Date of Award


Degree Name

Doctor of Philosophy



First Advisor


Second Advisor

Evans,M. Steven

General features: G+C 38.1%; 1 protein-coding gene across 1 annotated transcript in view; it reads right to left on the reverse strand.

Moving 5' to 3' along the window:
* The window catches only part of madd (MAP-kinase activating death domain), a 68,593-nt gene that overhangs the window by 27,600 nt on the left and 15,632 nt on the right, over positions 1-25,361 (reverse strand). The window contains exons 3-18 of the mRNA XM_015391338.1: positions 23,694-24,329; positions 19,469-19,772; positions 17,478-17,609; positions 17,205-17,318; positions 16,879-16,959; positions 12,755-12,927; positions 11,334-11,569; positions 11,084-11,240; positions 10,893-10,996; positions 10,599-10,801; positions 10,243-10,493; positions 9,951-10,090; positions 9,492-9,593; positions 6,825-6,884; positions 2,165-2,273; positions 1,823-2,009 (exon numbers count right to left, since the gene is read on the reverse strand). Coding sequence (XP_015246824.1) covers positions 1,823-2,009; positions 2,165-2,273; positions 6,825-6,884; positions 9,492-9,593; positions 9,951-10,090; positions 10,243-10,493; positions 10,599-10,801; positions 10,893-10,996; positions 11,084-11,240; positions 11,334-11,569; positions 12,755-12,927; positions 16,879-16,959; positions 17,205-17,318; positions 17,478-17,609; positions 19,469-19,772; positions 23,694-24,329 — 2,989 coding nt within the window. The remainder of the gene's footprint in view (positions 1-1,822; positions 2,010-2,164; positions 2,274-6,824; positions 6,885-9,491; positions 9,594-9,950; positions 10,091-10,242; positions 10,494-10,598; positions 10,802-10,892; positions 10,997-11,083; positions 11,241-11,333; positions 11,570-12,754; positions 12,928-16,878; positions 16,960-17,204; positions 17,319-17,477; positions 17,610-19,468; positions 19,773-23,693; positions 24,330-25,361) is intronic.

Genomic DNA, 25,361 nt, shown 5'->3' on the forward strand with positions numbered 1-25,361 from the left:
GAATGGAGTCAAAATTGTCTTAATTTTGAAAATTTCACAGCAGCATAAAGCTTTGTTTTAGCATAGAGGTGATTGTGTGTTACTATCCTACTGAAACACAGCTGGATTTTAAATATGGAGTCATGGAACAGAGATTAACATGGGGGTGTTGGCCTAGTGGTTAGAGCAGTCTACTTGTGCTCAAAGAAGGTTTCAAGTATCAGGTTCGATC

In this investigation, venom from the giant Neotropical hunting ant Dinoponera australis (Order: Hymenoptera) has been harvested and subjected to chromatographic separations for the purpose of elucidating possible peptides that display neuroactivity by bioassay guided venom fractionation (BGVF). The venom of this arcane solitary predator paralyzes small invertebrate prey and causes highly exaggerated pain in large vertebrates. The hypothesis that the venom has a peptide component highly effective in modulating neuronal conduction by depolarization of cellular membranes has been tested and subsequent biochemical characterization has been performed to elucidate the primary structure. The data suggests that the modulation of neuronal conduction appears to result from the formation of a de novo pore that allows non-selective ion movements in a concentration dependent manner. The venom contains a variety of proteinaceous candidates and one particular peptide from the venom, -Dinoponeratoxin Da-1837, has been observed to cause very fast, large and sustained depolarization in two types of normally quiescent peripheral neurons (primary cultures of trigeminal and dorsal root ganglia) in whole cell patch clamp recordings. The profound depolarization is due to non-selective cationic flux which is irreversible at high concentrations. Preliminary studies suggest that the peptide also has a minor inhibitory effect on voltage-gated sodium channels, which does not contribute to the depolarization. Membrane assays with microsomes, fluorescent probes and lipid bilayers confirmed peptide-induced non-selective and concentration dependent permeabilization of the membrane. The primary structure of the peptide was determined by iterations of product ion scans in multiple configurations utilizing high resolution tandem mass spectrometry, commonly referred to as MS-MS data dependent acquisition. -DpTx Da-1837 is an eighteen residue peptide that is highly hydrophobic, positively charged at physiological pH and has one atypical post translational modification, i.e. C-terminal peptidyl-lysine. The authentication of the toxin was confirmed by the successful solid phase synthesis of an analog that showed neither biochemical nor physiological variation from the properties of the peptide isolated from Dinoponera australis. The conclusion of this study was the creation of derivative analogs that provide the platform for the first fundamental step in drug discovery: establishing the structure-function relationship. Although the purpose of these cytolytic peptides in venom may be to capture prey or discourage predation, the discoveries of new molecules that affect cell viability by interactions with the cellular envelope provide the genesis for studies of targeted cell death. As a novel anti-microbial agent or as a potent tumor suppressor, the development of peptide derivatives could also help direct the development of new therapeutic interventions.




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